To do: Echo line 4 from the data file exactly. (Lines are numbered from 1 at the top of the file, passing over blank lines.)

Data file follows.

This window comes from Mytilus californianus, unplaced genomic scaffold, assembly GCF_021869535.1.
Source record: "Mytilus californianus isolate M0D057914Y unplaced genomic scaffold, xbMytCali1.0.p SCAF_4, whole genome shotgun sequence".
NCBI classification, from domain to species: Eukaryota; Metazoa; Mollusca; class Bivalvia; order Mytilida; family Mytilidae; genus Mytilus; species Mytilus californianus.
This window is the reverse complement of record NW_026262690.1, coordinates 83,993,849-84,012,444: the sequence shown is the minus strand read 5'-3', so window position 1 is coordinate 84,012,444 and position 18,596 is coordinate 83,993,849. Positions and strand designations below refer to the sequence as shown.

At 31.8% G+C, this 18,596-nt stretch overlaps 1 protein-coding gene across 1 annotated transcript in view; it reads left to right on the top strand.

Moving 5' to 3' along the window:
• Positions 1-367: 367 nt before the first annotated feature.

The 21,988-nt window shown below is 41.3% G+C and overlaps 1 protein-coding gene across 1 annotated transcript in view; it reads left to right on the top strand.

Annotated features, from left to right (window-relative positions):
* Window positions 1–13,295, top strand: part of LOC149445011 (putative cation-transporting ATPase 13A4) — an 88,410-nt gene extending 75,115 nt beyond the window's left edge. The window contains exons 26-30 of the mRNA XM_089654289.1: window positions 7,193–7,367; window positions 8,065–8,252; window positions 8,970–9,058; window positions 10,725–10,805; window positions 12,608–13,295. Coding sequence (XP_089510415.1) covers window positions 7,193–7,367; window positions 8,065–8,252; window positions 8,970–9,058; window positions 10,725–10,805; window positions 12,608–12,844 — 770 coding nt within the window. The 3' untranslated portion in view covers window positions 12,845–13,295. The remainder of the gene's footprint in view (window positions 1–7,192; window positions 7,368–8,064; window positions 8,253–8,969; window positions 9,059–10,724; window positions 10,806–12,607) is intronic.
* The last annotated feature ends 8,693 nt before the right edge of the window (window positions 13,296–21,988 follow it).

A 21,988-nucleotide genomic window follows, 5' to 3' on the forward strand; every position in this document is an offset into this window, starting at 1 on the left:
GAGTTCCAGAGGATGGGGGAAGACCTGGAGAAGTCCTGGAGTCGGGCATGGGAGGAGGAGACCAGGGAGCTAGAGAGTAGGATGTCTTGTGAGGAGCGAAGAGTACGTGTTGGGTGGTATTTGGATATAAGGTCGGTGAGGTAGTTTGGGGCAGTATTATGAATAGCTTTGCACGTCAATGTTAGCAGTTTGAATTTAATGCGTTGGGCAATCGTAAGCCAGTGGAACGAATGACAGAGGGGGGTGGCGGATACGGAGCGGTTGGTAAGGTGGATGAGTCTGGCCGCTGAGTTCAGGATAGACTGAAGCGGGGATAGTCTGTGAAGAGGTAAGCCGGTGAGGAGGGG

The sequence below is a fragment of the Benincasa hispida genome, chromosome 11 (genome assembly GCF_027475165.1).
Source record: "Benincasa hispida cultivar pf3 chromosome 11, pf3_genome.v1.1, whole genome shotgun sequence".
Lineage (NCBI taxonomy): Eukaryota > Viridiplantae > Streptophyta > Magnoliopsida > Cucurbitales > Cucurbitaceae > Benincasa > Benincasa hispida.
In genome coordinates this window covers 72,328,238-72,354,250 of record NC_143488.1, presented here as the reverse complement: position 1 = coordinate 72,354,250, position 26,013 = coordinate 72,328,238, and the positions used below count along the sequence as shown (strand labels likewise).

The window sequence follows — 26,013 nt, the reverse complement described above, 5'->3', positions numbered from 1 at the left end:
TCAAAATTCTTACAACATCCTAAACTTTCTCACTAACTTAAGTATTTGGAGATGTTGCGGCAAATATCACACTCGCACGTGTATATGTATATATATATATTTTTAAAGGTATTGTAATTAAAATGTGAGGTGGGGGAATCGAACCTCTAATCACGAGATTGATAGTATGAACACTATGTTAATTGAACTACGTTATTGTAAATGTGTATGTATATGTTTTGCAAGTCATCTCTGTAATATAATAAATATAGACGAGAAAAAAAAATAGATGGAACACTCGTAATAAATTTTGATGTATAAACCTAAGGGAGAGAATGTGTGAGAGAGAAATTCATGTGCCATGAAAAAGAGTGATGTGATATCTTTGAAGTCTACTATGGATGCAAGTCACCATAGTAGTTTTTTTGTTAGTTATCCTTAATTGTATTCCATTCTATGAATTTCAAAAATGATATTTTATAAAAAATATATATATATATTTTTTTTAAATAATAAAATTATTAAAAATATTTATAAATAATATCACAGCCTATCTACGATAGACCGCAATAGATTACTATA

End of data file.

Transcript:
This window is the reverse complement of record NW_026262690.1, coordinates 83,993,849-84,012,444: the sequence shown is the minus strand read 5'-3', so window position 1 is coordinate 84,012,444 and position 18,596 is coordinate 83,993,849. Positions and strand designations below refer to the sequence as shown.